The approach to development is starkly different in 2023 than it was just five years ago. What has changed? The vendor industry has grown almost fully decentralized, while many corporations opt to forego offices in favor of remote work. However, such a big corporate culture change requires rebuilding your work ethic.
Today, we will talk about how to manage a remote development team. The approach will be focused on making sure the members are collaborating smoothly, meeting their deadlines and goals, and that communication is as clear as it would be in-office. For that, we’ll use the experience that DigitalSuits has had in remote work.
As a team of professionals working remotely, we have faced all kinds of challenges. Wildly different time zones, misaligned communication styles, and a lack of transparency are some of the most common issues. Thanks to prudent management and a level-headed approach, we overcame these problems. Now, we will teach you how to do the same.
Creating a remote-friendly work environment
Before you launch headfirst into an ambitious project, some groundwork must be done. First and foremost, a company needs to establish the right conditions for developers to thrive. When it comes to managing remote development teams, we believe there are three base values you must establish:
- open communication.
It’s natural that working with a team from across the world, you might have some apprehensions. After all, you’re putting your ideas into the hands of people you don’t even see. Couple that with the fact that oversight is usually done by their on-premises employees, and it’s understandable that some doubts may arise.
However, collaboration is a two-way street, and you need to look at it from the devs’ perspective. They need your trust to work uninterrupted and have the discretion to make choices on your behalf. That way, your project won’t be stalled while you email back and forth or do obsessive quality checks. Believe in your own choices and know the team you picked deserves trust.
This means establishing a chain of command, of sorts, so that everyone knows who’s in charge of what. That way, a mess-up by a project manager won’t reflect poorly on the designer or developers. Similarly, accountability means that people can take credit for breakthroughs and stellar work, guaranteeing that their contribution is valued.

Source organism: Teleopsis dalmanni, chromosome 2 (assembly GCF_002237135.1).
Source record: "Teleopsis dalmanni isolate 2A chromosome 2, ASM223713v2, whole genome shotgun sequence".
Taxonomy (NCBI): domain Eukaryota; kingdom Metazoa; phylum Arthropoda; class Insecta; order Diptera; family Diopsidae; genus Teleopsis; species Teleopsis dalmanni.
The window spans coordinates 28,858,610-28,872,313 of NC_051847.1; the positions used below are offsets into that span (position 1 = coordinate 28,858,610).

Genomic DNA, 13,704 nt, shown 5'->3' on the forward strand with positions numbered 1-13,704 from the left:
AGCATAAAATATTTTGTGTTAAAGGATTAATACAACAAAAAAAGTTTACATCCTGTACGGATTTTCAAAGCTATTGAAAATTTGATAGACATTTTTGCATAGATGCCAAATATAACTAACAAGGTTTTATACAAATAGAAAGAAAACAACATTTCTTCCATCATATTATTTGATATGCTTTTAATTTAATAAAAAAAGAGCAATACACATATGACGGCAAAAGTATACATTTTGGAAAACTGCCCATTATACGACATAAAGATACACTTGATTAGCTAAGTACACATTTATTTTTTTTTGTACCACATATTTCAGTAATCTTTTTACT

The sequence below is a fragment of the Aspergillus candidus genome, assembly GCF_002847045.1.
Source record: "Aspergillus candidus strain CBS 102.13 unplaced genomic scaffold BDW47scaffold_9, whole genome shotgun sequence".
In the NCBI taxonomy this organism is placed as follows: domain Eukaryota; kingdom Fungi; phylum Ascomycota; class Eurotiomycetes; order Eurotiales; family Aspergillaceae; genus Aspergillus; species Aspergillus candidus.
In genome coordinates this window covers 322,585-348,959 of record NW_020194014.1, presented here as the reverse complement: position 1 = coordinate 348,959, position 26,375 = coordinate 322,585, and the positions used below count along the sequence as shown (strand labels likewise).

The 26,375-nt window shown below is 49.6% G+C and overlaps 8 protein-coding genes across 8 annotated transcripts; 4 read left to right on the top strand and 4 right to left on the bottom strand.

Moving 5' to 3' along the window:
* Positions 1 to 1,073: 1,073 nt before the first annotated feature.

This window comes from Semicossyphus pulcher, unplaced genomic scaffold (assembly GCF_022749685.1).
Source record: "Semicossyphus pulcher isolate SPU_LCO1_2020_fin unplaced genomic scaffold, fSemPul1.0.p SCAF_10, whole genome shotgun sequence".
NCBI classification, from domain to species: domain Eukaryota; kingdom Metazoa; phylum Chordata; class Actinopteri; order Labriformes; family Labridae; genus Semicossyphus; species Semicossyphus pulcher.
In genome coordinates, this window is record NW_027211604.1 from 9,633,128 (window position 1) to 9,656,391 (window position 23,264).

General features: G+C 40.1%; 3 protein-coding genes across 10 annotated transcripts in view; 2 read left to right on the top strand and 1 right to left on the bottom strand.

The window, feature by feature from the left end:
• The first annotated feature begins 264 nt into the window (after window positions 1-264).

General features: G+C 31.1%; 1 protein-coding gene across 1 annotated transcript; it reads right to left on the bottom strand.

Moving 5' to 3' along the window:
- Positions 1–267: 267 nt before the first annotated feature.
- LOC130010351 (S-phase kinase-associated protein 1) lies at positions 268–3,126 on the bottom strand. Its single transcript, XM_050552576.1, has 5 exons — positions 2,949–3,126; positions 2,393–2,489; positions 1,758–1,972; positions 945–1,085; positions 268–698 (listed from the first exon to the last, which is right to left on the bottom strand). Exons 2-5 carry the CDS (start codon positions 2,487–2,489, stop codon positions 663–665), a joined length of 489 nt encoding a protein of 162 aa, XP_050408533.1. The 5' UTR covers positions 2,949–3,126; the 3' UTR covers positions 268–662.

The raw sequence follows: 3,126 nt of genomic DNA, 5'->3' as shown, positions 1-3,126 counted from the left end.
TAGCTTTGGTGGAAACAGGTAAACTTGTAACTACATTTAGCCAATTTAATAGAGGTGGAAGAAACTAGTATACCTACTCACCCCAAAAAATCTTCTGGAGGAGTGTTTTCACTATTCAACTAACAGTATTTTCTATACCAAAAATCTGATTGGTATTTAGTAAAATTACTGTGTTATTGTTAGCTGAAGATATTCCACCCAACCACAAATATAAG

Assigning clear roles in the team will also help the developers manage themselves, so to speak. They’ll know whose opinion takes priority, what responsibilities each of them has, and how to approach unexpected roadblocks. It goes a long way toward conflict prevention, making the ultimate task of managing remote development teams easier.
Clear communication is essential, whether you’re working with your in-house team or managing remote developers. Let everyone know who the point of contact is, how (and when) to reach them, and what issues can be on the table. A structured chain of command will help keep the team steady and alert you early to brewing issues.
Whatever healthy communication approaches you’ve used previously should be applied here. This means developers need to be in the loop about any changes or plans. Discussions on major points in the project should involve the people working on it, and a general sense of openness must be fostered.
Selecting the right team members
Before we talk about the professional side of choosing developers, it’s important to briefly touch upon what “right” can mean. In addition to being experienced, a remote developer should fit into your mold. This means they must adhere to the same principles you’ve established for yourself and be willing to listen and communicate.
Don’t just settle for a team that has expertise, especially for long-term projects. Even though you might not be working in the same office, you will still be communicating every single day. Ensure that you have a rapport and can be confident in the potential of your work together.
Identifying key skills and qualities for remote developers